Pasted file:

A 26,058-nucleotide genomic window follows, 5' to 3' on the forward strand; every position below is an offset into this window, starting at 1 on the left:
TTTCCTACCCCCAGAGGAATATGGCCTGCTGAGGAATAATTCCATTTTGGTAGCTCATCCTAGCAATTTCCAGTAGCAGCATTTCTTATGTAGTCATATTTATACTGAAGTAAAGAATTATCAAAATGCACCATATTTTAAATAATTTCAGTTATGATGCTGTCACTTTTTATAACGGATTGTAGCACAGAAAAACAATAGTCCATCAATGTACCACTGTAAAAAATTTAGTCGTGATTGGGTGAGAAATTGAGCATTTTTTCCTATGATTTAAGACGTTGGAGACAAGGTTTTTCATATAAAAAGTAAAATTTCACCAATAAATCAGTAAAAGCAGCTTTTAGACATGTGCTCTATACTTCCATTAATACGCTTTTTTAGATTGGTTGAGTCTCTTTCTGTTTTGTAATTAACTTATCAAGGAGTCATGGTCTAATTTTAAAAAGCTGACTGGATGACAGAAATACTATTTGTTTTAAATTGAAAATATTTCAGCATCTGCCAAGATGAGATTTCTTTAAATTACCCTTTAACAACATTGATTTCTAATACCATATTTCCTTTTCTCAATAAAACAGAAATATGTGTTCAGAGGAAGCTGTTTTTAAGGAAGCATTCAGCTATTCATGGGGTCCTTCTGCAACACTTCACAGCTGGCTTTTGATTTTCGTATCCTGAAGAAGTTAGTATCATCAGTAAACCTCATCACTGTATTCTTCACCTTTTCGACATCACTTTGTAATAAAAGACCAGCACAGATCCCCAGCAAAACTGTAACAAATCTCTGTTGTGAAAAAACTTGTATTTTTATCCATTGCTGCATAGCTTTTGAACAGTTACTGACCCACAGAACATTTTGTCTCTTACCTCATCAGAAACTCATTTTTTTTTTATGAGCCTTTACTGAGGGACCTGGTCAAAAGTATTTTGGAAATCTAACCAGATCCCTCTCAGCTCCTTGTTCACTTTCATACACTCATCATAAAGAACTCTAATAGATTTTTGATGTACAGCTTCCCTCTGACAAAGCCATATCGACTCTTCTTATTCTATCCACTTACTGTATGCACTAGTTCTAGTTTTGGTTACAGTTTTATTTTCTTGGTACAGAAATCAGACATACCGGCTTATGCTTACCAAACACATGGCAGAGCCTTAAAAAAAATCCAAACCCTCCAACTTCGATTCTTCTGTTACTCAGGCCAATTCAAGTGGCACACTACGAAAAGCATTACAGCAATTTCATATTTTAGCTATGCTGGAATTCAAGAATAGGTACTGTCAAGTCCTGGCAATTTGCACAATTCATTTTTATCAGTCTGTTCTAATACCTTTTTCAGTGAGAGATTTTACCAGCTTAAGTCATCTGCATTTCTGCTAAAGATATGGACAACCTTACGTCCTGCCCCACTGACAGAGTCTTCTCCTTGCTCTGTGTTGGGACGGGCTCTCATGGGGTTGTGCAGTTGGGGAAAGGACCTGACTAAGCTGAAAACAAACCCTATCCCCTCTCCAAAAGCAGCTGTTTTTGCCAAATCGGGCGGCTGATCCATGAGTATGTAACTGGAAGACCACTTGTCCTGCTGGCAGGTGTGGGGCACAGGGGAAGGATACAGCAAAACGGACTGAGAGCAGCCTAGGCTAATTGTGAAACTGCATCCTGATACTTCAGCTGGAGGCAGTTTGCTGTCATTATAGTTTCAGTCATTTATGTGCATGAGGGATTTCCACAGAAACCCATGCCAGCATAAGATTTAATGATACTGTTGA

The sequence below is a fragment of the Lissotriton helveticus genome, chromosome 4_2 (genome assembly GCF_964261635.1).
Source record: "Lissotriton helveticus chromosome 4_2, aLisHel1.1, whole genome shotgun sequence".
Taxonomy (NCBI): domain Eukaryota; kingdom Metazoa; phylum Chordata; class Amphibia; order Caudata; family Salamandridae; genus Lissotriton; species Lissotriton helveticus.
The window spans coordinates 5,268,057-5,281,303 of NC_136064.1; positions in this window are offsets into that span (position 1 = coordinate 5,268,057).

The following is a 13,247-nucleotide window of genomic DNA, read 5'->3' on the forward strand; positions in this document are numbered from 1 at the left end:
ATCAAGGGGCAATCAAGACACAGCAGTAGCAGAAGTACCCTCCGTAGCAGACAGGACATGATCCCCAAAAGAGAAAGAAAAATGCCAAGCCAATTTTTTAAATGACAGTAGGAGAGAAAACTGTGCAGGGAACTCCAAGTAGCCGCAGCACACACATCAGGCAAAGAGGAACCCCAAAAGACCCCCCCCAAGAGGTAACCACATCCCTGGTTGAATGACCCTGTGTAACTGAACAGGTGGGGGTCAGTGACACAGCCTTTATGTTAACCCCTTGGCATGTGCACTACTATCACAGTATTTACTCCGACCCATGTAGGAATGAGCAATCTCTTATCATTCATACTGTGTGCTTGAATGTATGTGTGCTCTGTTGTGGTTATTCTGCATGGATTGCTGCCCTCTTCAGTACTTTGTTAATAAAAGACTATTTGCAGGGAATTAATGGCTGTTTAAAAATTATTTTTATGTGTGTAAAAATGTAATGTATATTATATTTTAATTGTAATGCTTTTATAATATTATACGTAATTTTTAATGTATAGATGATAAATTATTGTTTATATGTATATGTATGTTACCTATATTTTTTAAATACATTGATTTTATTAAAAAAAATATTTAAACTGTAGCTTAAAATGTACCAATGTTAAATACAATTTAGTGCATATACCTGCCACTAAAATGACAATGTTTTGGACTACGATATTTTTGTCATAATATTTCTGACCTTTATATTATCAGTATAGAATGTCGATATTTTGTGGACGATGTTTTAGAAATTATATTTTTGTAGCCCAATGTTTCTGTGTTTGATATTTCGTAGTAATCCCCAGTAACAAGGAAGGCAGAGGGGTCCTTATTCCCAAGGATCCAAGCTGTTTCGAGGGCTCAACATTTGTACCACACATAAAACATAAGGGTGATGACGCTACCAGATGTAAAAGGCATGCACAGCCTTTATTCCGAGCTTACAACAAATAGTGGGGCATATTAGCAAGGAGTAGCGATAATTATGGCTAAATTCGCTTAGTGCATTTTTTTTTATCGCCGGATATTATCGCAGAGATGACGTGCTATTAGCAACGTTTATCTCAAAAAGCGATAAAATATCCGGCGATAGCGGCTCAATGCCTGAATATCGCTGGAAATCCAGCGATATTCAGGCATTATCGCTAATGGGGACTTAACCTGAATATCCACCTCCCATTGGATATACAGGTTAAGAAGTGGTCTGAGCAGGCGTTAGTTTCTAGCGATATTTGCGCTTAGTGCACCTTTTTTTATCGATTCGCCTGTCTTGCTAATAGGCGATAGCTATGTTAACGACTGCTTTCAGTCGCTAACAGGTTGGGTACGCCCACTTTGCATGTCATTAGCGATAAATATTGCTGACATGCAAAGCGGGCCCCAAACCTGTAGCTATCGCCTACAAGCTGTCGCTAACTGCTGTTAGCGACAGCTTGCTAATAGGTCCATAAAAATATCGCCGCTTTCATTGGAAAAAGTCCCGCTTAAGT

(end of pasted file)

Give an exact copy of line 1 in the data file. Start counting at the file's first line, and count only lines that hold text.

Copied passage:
A 26,058-nucleotide genomic window follows, 5' to 3' on the forward strand; every position below is an offset into this window, starting at 1 on the left: